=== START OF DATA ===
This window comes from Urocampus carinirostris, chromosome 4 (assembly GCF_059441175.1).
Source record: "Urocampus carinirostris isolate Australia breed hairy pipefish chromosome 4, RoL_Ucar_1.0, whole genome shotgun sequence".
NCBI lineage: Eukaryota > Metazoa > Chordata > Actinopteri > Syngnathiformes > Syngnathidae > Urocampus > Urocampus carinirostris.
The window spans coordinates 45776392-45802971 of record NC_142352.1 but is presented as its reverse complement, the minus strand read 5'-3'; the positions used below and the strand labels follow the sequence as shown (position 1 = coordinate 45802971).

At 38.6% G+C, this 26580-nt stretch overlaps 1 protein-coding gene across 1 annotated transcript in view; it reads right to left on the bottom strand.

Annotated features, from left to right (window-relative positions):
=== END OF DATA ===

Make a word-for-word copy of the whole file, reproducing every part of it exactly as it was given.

This window comes from Urocampus carinirostris, chromosome 4 (assembly GCF_059441175.1).
Source record: "Urocampus carinirostris isolate Australia breed hairy pipefish chromosome 4, RoL_Ucar_1.0, whole genome shotgun sequence".
NCBI lineage: Eukaryota > Metazoa > Chordata > Actinopteri > Syngnathiformes > Syngnathidae > Urocampus > Urocampus carinirostris.
The window spans coordinates 45776392-45802971 of record NC_142352.1 but is presented as its reverse complement, the minus strand read 5'-3'; the positions used below and the strand labels follow the sequence as shown (position 1 = coordinate 45802971).

At 38.6% G+C, this 26580-nt stretch overlaps 1 protein-coding gene across 1 annotated transcript in view; it reads right to left on the bottom strand.

Annotated features, from left to right (window-relative positions):